In early 1948, Pop’s Royal Navy extended service had expired. He was released under Class A category. Pop served 32 years in the Royal Navy, all in all an impeccable Royal Navy career. Upon his retirement, Pop was granted the war service rank of Lieutenant.
The Royal Family rewarded retired Military officers with posts in the Royal Household. Pop’s Writer work for his Admirals had gotten him noticed for the post of Clerk for the Royal Household. Leaving the Royal Navy, he went directly to work at Marlborough House in London for Queen Mary, the Queen Mother. Growing up, I had imagined Pop working in the office next to the Queen Mother. Each morning changing her “Royal” desk calendar and giving the Queen Mother a cheery good morning. Pop’s duties really involved anything to keep Queen Mary’s household running and he would rarely see the Queen Mother, except on special or Royal occasions.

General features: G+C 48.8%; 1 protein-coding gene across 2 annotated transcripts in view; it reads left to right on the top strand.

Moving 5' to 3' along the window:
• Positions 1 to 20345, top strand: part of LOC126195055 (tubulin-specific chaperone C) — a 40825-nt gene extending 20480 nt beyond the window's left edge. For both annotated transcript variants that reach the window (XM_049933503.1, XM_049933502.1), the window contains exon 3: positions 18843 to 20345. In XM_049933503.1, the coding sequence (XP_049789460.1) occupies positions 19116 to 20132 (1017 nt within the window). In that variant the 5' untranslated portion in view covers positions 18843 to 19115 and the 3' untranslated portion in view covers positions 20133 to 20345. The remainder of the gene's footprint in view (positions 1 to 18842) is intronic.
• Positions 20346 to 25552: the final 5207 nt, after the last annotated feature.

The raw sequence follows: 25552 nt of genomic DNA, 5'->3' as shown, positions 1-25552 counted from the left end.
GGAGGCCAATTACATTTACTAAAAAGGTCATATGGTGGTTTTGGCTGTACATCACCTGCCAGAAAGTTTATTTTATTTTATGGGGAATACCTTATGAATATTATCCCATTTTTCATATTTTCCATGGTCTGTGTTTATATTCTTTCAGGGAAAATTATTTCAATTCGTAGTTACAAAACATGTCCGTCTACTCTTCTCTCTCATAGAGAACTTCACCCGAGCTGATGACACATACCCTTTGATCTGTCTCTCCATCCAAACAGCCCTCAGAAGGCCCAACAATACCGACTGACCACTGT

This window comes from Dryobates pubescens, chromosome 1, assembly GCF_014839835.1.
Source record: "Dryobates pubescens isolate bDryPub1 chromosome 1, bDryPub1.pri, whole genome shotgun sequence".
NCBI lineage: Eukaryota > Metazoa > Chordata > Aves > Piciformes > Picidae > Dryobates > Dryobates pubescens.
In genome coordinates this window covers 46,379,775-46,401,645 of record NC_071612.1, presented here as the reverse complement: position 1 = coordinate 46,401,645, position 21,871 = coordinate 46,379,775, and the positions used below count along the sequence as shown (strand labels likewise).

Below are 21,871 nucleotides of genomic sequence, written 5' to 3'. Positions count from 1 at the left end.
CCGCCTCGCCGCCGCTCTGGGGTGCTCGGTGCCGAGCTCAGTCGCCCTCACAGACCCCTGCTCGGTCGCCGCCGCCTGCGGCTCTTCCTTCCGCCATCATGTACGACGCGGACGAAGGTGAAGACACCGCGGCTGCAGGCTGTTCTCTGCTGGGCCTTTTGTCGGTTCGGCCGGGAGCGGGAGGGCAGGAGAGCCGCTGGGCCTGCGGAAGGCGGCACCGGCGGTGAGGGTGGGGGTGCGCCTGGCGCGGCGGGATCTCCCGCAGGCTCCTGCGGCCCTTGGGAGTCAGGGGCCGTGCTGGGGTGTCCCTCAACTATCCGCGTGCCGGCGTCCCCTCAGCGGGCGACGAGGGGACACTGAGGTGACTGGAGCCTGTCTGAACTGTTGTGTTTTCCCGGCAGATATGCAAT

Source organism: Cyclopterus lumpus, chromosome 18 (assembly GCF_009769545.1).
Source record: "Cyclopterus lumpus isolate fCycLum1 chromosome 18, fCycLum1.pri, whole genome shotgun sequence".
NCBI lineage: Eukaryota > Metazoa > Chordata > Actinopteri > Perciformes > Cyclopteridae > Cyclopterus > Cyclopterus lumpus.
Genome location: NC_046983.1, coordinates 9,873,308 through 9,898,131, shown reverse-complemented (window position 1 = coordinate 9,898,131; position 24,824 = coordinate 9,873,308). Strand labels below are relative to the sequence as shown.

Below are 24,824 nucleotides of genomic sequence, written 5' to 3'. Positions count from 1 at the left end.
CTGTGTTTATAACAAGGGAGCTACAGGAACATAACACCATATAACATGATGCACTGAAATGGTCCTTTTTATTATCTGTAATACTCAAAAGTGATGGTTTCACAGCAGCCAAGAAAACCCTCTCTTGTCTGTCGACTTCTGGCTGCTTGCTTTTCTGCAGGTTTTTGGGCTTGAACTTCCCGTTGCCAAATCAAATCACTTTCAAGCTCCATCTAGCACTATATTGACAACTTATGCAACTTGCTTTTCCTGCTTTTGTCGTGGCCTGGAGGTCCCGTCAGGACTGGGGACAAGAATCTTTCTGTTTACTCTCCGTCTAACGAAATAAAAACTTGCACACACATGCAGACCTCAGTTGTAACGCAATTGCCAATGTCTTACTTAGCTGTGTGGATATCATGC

Upon Queen Mary’s death in 1953, Pop transitioned to the Household of Queen Elizabeth the Queen Mother as a Clerk Accountant and was later promoted to Clerk Comptroller. In 1961, Queen Elizabeth appointed Pop to be a member of the Royal Victorian Order. In 1968 Pop’s health was suffering and at his office in Clarence House he received a visit from the Queen Mother. She directed Pop to take a rest each afternoon and gave him a silver medicine box to keep his pills in. Pop was in full agreement with Her Majesty. He continued to work at Clarence House part time until 1972, at which time he retired completely from the Royal Household.